In other words, Democrats don’t want there to be any deals that involve limiting spending in order to get an increase on the nation’s credit limit — they just want a license to spend unlimited money, forever.
Now, many of them will be forced to vote for this bill or pressured to vote for it by the Biden administration,even though it restricts spending in ways to which they strongly object. In fact, even as she railed against the idea, Murray importantly did not pledge to vote against the deal, instead promising to read it over.
The case for tying debt ceiling increases to spending reforms has always been a good one, but Republicans have never managed to sell it until now. Raising the debt ceiling is not about paying bills already incurred. Rather, it is about borrowing to spend even more money without actually having to pay any outstanding bills in the long run. This is how federal government borrowing works — each new issue of bonds, larger than the last one, is used to pay off the bonds coming due. This goes on perpetually, such that the failure to borrow more would cause the entire scheme to collapse.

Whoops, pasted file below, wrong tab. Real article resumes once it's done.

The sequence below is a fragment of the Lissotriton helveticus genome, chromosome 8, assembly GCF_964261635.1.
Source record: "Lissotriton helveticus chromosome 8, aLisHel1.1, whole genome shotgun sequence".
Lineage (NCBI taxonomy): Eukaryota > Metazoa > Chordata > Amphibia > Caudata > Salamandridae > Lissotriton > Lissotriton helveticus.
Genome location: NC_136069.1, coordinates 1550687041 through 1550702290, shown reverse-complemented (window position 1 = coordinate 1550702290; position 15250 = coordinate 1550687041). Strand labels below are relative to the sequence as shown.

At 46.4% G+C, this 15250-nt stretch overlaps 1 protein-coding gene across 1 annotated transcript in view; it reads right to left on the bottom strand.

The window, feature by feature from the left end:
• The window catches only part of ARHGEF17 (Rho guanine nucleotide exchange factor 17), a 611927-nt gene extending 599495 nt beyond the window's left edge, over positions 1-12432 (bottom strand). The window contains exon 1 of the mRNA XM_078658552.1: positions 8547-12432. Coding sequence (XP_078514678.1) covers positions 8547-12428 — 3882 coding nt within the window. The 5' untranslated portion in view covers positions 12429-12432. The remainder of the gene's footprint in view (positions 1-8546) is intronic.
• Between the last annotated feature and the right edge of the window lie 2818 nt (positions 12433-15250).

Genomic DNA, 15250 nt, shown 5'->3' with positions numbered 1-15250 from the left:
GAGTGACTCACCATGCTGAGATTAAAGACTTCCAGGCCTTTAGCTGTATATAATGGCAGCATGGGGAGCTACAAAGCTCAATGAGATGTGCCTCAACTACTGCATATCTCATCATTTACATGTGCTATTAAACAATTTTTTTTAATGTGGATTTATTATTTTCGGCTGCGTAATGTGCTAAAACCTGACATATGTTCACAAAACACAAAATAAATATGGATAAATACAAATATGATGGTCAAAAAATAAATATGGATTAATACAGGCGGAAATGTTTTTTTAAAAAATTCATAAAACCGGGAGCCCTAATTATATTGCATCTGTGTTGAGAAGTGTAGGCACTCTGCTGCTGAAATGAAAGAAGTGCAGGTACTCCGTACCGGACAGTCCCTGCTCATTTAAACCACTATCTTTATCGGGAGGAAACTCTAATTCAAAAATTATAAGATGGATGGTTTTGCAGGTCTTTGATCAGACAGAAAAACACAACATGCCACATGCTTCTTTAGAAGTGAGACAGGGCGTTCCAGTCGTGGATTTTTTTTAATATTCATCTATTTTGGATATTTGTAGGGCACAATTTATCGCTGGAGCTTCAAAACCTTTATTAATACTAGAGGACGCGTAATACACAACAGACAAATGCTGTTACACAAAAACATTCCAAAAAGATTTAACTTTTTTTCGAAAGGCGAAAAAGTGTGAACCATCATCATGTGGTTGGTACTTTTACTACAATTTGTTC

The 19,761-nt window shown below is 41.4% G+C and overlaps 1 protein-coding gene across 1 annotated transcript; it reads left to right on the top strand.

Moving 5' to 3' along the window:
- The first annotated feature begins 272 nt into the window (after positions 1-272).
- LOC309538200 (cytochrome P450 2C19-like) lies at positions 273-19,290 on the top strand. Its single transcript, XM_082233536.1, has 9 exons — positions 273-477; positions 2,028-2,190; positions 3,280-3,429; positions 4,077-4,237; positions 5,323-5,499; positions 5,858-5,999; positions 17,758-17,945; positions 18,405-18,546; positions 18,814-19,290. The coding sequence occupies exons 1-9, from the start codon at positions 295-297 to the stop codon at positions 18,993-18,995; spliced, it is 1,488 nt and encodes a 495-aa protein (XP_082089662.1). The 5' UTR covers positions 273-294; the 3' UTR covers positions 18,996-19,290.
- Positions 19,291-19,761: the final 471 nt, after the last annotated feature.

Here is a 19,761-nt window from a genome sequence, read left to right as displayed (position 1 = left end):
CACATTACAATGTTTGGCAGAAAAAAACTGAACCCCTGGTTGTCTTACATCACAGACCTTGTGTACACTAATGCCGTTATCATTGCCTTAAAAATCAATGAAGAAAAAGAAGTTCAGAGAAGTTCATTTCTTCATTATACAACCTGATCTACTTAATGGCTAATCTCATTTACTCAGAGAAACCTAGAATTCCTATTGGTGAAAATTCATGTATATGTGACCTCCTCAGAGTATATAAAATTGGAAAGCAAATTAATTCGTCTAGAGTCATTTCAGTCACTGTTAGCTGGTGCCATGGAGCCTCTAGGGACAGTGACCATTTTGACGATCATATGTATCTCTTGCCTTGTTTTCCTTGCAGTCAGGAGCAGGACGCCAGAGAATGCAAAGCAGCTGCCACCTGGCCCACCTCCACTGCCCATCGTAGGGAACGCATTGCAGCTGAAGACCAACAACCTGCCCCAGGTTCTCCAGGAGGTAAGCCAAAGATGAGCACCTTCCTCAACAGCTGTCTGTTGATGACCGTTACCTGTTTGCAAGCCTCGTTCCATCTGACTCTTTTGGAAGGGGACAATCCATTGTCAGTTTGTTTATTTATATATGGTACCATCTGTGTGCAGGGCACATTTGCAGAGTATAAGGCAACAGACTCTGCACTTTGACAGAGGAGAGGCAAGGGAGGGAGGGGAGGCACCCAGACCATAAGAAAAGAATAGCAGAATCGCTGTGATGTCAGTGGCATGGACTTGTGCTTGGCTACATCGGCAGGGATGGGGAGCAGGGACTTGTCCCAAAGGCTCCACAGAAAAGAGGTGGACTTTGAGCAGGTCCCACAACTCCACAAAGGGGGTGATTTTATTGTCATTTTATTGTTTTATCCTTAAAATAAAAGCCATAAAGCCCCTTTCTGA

But Republicans have lost these battles in the past, again and again, because they have been too inflexible in their demands with such showdowns in the past. The difference this time was that, by passing a debt ceiling bill, they won the moral high ground from the very beginning.
Even if this deal passes — which it probably will with Republican and Democratic support — the U.S. will be far from spending within its means.
But this deal is still good news because it means that more such deals can be made in the future. It has also disarmed the Democrats’ dramatic arguments. These negotiations occurred and, would you believe it, no hostages were killed. When the deal passes, the economy will have survived. And it will also work out next time, when another such deal is struck.
And conservatives — even the ones who vote against it — helped make it happen simply by helping pass a debt ceiling increase, and then pulling as hard as they could to the right throughout the entire process.